The undisputed fact about the tussle around Syria is the re-emergence of Russia as a major international player. The Russian proposal that Syria surrender its chemical weapons to international control averted a costly military intervention in Syria. It has brought together the West and Russia that were seen as descending down the road of irreconcilable hostility. It has allowed the reiteration of the importance of the United Nations in international relations.
Many western observers appear surprised by this transformation of Russia from a ‘spoiler’ in international affairs into a positive force that is willing to work with the West towards a common goal. This surprise is an indication of how badly the Russians have been misunderstood.
According to the director of the Carnegie Moscow Center, Dmitri Trenin, the western policy elite, after the collapse of the Soviet Union, expected that “...Russia would reform itself and become a junior partner to the US in global affairs. Instead, the country was re-established as an authoritarian and fiercely independent State.”
This western disappointment led to the vilification of Russia as a country obsessed with its quest to regain its status as a global power. Any attempt by Moscow to protect its interests in its neighbourhood was attributed to the Kremlin’s ‘evil imperial designs’.
But discerning observers would have seen, from the beginning of the 21st century, Russia’s attempts to re-establish itself as a major global player. It started, paradoxically, with Russia giving up its military bases abroad — Cuba and Vietnam. Resources were directed at consolidating power in Russia. This was accompanied by an emphasis on the ‘near abroad’ and rebuilding relations with countries like India and China. Putin also pursued a policy of conciliation towards the West. He was among the first international leaders to express support for the US in the wake of the 9/11 attacks.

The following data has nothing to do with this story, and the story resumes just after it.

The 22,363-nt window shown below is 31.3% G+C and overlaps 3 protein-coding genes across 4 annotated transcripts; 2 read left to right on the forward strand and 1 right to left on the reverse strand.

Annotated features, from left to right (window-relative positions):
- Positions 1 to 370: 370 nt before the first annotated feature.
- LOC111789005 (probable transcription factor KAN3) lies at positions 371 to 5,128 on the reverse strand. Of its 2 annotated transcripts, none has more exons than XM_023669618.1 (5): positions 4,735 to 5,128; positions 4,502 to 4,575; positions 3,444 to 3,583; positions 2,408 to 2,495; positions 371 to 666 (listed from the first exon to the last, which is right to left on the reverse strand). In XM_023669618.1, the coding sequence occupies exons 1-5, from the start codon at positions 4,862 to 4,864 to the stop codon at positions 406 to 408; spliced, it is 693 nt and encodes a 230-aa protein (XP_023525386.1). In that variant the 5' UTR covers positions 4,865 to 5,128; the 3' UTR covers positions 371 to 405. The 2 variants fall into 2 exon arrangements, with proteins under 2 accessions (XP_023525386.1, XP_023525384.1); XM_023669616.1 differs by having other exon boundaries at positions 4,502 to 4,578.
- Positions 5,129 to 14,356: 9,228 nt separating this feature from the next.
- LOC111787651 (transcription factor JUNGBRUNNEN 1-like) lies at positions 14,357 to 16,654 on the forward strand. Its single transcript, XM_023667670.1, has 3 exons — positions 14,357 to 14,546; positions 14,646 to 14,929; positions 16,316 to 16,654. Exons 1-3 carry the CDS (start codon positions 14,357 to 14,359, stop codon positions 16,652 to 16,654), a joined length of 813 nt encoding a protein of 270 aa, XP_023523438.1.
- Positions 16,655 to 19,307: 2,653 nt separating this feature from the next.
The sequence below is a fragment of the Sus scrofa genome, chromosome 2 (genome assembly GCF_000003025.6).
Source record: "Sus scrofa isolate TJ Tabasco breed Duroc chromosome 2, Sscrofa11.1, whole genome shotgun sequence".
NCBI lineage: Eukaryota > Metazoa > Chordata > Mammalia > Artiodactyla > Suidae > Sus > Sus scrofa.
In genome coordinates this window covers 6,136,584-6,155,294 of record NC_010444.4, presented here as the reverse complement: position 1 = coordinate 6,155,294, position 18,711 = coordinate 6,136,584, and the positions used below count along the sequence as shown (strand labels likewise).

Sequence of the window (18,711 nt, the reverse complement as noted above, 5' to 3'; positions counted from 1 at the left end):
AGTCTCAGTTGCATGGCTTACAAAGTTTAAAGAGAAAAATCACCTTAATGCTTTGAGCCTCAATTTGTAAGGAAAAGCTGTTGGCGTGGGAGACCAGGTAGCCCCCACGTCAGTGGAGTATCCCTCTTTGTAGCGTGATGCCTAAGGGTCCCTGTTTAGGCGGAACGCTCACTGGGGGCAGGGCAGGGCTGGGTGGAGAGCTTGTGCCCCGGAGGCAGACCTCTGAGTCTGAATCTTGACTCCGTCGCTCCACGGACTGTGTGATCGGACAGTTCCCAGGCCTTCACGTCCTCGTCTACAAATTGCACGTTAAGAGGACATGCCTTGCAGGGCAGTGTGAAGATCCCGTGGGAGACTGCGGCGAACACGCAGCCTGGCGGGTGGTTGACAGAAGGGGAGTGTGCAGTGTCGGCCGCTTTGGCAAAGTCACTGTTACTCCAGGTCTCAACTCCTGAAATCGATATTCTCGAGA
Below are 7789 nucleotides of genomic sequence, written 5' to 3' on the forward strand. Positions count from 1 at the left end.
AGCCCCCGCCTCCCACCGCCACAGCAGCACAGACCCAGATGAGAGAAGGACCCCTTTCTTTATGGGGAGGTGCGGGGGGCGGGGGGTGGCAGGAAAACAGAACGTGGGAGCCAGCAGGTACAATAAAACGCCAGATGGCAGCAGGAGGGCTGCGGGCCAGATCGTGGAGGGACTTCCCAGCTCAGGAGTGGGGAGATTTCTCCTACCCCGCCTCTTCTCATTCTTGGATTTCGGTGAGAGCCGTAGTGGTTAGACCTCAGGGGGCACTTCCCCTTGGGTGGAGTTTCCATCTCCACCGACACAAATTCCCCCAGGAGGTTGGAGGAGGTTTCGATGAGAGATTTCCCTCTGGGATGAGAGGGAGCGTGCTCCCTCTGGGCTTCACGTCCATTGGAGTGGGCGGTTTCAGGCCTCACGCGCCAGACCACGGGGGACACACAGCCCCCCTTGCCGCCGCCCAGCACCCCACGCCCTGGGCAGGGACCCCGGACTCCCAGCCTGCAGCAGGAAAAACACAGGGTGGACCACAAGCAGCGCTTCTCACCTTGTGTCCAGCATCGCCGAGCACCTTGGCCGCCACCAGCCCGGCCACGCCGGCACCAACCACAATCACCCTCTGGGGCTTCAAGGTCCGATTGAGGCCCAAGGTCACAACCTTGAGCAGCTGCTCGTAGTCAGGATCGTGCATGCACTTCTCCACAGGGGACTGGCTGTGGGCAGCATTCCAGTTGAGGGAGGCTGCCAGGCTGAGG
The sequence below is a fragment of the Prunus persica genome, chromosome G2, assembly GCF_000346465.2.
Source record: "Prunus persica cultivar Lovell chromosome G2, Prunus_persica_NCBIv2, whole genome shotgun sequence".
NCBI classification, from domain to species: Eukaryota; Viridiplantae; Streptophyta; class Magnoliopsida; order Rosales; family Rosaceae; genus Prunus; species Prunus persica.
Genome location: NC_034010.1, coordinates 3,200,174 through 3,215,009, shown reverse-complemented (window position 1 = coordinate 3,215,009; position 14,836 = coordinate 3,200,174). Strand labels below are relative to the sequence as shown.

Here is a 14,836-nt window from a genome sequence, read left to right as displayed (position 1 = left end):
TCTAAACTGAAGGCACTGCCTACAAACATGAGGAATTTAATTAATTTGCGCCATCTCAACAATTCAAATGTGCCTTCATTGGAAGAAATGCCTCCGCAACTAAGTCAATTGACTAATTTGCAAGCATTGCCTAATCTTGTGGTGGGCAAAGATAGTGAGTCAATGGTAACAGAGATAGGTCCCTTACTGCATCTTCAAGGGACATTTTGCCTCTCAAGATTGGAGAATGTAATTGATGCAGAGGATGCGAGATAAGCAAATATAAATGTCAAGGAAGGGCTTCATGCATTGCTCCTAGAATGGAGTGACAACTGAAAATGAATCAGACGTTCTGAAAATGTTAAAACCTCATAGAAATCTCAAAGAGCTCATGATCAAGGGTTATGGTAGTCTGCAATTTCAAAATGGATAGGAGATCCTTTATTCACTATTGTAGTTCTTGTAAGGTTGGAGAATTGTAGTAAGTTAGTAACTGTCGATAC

With Russia’s overtures to the West repeatedly rebuffed, Vladimir Putin and his team began to fear that the US would not restrict itself to changing regimes in small countries but also later target bigger ones, like Russia. Nato’s expansion eastwards only exacerbated these fears.
And so Moscow began to throw its weight behind the creation of a multi-polar or ‘polycentric’ world. Moscow evolved ‘red lines’ and it was prepared to defend with force.
Twenty-one years after the break-up of the Soviet Union, Russia has emerged as the only country in the world that is willing to openly take on the US in the international arena. Russia genuinely believes that constraining US unilateralism is beneficial to the world. It is aided at this stage by the relative decline of the US, exhausted by two prolonged wars in Iraq and Afghanistan and beset by a financial crisis.
However, it is important to note that it is unlikely that Russia will be able to win this battle on its own. China, it would appear, is better placed for this role. But Beijing keenly watches this ‘battle of titans’ and builds good relations with the US and Russia at the same time.
The war in Syria and the alleged use of chemical weapons by Bashar al-Assad has turned out to be a perfect opportunity for Putin. Once again to quote Trenin: “... (Putin) he invites Americans to ‘right-size’ their foreign policy and international stature, and offers Obama a way out of the difficult situation into which he has manoeuvred himself on Syria... He understands the US is much stronger than Russia, but he nevertheless demands a relationship of equals .... He is determined to turn the resolution of the Syrian conflict into a path toward equality in US-Russian relations.”
Nandan Unnikrishnan is a senior fellow with the Observer Research Foundation
The views expressed by the author are personal